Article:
Couldn't read packet: Connection reset by peer
DH_GEX_REQUEST, bad parameters: 1536 !< 1024 !< 8192 [preauth]
Alternatively, 3rd party clients may fail to connect to a SLES sshd server, and the sshd log may show the same range error.
It is recommend to read the "Cause" section of this document before deciding on a course of action. In some cases, the ideal solution may be to change the 3rd party side.
Various options to address this are:
1. For cases where a SUSE ssh/sftp client is connecting to a 3rd party SSH server, updates and configuration options have been added which allow a return to the previous behavior.
For SLES 12 or SLES 12 SP1, update to openssh 6.6p1-42 or higher.
On SLES 11 SP4, update to openssh 6.6p1-21.1 or higher.
On SLES 11 SP3, update to openssh-openssl16.6p1-15.1 or higher. (See Additional Info section below.)
With those versions, the ssh/sftp client will accept a command-line option to lower the kex size back to 1024:
At this size, 3rd party ssh servers who do not support higher kex sizes should accept the session. However, at that size, the session may be less secure.
Alternatively, instead of putting this option on the ssh or sftp client command line, it can be put in the client configuration file, /etc/ssh/ssh_config, as:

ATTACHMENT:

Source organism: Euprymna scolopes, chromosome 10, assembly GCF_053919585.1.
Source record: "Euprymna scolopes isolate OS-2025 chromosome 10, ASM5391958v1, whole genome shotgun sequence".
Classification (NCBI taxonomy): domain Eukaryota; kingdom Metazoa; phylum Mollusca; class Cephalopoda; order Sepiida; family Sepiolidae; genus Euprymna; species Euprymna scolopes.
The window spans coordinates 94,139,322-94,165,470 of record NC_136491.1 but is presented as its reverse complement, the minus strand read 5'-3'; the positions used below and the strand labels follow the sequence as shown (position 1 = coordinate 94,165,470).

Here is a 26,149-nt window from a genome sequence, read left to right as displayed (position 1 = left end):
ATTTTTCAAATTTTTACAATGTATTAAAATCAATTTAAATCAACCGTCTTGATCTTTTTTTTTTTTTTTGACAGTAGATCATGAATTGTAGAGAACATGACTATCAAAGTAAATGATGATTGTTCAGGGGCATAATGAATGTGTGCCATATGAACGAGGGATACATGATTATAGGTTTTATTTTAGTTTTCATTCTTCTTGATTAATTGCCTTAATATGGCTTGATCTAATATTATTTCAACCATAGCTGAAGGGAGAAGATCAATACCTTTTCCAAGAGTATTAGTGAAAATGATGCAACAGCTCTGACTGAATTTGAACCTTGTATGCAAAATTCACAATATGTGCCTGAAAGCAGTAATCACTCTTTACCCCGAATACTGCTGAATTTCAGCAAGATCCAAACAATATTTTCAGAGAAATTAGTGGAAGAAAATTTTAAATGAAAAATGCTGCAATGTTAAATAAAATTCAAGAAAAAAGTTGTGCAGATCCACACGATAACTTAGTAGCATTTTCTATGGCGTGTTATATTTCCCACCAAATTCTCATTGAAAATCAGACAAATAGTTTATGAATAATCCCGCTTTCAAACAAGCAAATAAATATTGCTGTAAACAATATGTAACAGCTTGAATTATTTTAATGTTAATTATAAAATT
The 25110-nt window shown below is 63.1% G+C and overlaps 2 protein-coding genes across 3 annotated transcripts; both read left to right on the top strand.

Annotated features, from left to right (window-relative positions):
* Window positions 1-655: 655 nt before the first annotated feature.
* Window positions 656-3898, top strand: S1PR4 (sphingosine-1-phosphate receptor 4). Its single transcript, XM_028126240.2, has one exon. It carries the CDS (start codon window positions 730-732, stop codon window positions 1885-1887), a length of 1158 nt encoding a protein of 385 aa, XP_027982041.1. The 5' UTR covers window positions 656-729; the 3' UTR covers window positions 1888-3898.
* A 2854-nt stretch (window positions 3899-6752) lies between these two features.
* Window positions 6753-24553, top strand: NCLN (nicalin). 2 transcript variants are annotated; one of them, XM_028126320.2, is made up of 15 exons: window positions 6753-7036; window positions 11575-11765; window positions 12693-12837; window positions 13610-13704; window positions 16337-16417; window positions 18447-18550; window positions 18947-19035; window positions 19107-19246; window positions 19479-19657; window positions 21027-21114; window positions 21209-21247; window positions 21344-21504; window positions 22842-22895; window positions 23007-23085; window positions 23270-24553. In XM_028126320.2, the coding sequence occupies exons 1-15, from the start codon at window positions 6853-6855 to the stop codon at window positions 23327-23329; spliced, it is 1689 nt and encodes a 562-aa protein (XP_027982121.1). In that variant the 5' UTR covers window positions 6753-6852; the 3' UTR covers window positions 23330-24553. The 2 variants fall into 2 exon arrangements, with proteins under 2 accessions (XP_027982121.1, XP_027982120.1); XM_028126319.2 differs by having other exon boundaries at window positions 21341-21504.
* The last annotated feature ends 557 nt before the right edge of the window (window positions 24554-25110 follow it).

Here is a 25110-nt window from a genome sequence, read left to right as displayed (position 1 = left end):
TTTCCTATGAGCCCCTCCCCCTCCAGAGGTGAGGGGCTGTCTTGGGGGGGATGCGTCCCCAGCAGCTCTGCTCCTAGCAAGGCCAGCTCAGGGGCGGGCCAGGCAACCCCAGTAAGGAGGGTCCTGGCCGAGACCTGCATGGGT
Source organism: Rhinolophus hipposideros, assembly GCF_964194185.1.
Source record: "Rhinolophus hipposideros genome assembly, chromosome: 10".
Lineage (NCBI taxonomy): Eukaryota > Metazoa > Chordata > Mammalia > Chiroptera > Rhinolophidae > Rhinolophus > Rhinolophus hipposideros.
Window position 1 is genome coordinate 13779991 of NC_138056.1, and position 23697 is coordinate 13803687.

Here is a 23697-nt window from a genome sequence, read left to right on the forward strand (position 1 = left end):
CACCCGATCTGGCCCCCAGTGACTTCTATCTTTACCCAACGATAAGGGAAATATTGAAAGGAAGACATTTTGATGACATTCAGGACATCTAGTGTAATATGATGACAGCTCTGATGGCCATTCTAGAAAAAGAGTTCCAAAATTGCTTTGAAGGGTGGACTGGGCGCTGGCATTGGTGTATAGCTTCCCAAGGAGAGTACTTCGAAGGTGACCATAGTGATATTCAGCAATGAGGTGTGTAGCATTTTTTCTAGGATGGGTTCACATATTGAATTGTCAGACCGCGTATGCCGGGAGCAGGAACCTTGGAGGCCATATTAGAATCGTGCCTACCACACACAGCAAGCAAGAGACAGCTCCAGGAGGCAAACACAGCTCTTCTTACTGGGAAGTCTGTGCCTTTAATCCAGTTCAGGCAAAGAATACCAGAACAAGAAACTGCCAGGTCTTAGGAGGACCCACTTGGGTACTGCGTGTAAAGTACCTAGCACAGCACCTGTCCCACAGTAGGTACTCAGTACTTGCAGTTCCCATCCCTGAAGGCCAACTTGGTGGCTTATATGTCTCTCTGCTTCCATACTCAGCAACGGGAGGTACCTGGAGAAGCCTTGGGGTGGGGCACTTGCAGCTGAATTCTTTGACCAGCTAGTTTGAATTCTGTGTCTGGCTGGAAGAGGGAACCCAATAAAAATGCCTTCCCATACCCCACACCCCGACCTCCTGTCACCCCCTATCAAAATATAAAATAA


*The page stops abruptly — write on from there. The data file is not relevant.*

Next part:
However, putting it in the ssh_config file is not recommended, as it lowers the minimum for all the client's sessions, not just one. The only benefit of putting it in the file is to relieve the user of having to remember and type the option on the command line.
2. For cases where a 3rd party ssh client is connecting to a SLES sshd server daemon, the same configurable setting (but for /etc/ssh/sshd_config) has been released, in a later version.
For SLES 12 SP1, update to openssh 6.6p1-52 or higher.
For SLES 11 SP4, update to openssh 6.6p1-28.1 or higher.
For SLES 11 SP3, update to openssh-openssl1 6.6p1-15.1 or higher. (See Additional Info section below.)
After these updates, it is possible to configurd /etc/ssh/sshd_config with:
3. Check the ssh client or server on the 3rd party device, and see if there are configuration settings or software updates availble which would raise the key exchange size used there to 2048 or higher.
4. ssh can be told to use a certain key exchange algorithm to avoid this issue. Use "diffie-hellman-group14-sha1".
For a command-line *client* to be told to use that, it is usually done with a -o parameter, i.e.
(This setting, without the -o, could alternatively be put in /etc/ssh/ssh_config)
For a Linux sshd (server daemon), it would be set in /etc/ssh/sshd_config, as:
#Note: this will cause sshd server to support fewer Kex Algorithms than it does by default.